Talks and Poster Presentations (with Proceedings-Entry):
C. Künzer, J. Zhang, C. Hecker, W. Wagner:
"MODIS diurnal thermal bands analyses for hot spot detection and classification";
Poster: 27th EARSeL Symposium Geoinformation in Europe,
- 2007-06-07; in: "Geoinformation in Europe",
In this paper we present the analyses results of diurnal MODIS data analysis for thermal anomaly and hot spot detection. Results are presented based on thermally anomalous areas in coal fire- as well as forest fire regions. MODIS holds a great potential for hot spot detection and the detection of thermally anomalous regions as well as for the classification of these anomalies with respect to temperature intensity. This is due to two great advantages of MODIS. Firstly, data is acquired up to five times a day for an area, since the sensor is available on the platforms AQUA and TERRA. Thus, for an area of interest it is possible to acquire morning-, afternoon-, evening-, night- and pre-dawn data on the same day or within the range of only a few days. This allows the analyses of thermal imagery with varying background temperature conditions, which allows for precise anomaly extraction. Furthermore, MODIS has several thermal bands - located in the mid-infrared as well as in the thermal infrared. The analyses of these individual bands as well as the investigation of artificially created ratio bands allows for the separation of relatively warm anomalies against outstanding hot spots. For anomaly extraction we employ an automated histogram based algorithm for anomaly extraction, which grants unbiased and repeatable results. Our results show that is clearly possible to detect subtle coal fire related thermal anomalies of coal fire regions even in low resolution thermal MODIS data. Furthermore, related anomalies can be grouped into "normal" warm anomalies as well as outstanding hot spots. For forest fire related thermal images it is also possible to automatically extract and classify anomalous pixels according to their intensity without the need to apply biased manual thresholding techniques.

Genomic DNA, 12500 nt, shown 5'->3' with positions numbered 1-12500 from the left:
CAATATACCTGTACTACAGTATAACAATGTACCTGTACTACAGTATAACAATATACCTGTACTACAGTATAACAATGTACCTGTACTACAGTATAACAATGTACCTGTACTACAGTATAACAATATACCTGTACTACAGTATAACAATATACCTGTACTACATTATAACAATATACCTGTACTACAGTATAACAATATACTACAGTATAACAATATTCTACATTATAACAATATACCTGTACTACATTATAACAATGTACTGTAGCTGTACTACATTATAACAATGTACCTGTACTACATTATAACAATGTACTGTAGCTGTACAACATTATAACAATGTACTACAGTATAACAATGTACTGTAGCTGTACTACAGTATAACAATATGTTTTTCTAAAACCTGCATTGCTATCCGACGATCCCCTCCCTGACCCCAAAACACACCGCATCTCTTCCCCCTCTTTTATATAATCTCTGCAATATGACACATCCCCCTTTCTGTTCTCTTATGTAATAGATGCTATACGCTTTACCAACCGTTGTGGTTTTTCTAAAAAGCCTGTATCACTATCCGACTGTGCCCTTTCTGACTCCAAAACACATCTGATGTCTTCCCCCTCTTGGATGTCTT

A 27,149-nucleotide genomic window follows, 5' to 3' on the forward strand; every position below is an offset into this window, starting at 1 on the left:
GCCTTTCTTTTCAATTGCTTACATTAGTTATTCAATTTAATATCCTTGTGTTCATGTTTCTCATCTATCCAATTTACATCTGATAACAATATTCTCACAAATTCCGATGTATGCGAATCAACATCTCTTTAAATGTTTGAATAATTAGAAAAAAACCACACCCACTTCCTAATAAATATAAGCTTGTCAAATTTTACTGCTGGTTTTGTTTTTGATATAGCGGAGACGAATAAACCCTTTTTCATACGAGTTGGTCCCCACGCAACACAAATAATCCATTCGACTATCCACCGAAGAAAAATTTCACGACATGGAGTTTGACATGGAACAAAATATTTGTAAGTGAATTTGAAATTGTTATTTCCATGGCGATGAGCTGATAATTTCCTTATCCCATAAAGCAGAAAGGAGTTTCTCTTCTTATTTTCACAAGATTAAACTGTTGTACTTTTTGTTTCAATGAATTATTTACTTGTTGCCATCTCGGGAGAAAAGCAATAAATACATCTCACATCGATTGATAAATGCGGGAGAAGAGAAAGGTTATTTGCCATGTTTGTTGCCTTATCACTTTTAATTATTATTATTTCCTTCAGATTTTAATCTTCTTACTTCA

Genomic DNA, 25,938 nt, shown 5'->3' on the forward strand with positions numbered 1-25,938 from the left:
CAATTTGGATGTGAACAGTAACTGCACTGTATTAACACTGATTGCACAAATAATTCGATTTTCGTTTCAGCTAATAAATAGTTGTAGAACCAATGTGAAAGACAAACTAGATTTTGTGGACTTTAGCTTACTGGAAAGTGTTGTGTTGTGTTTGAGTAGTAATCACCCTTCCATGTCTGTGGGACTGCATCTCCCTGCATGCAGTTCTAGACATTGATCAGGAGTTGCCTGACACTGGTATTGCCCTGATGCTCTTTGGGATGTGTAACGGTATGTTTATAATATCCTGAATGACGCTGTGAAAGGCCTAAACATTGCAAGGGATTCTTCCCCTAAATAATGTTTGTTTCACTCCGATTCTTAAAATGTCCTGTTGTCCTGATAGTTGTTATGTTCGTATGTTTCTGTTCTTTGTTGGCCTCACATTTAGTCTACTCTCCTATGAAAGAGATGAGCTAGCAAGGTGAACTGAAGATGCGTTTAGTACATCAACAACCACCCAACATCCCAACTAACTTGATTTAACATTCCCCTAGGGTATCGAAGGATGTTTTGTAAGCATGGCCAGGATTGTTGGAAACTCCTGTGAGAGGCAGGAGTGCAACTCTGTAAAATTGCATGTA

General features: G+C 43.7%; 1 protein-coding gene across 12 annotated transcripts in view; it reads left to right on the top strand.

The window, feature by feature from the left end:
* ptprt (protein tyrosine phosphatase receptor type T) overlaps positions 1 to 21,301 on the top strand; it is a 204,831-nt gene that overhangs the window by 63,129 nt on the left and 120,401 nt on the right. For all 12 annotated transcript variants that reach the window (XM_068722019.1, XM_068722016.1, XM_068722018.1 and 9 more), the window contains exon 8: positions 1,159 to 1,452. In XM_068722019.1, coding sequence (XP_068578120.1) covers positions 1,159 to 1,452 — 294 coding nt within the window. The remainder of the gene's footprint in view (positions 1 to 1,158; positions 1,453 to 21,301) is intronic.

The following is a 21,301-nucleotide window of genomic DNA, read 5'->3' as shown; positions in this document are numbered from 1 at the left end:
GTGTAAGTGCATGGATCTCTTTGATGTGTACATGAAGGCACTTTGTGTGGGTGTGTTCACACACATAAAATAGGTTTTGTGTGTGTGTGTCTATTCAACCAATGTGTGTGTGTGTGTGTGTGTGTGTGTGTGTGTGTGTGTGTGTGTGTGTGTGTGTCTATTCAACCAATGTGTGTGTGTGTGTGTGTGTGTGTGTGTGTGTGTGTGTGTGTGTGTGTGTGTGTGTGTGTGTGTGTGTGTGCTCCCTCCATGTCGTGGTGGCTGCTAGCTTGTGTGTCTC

coal fires, forest fires, natural hazards, MODIS, diurnal thermal data, thermal anomalies, hot spots
Electronic version of the publication:
Created from the Publication Database of the Vienna University of Technology.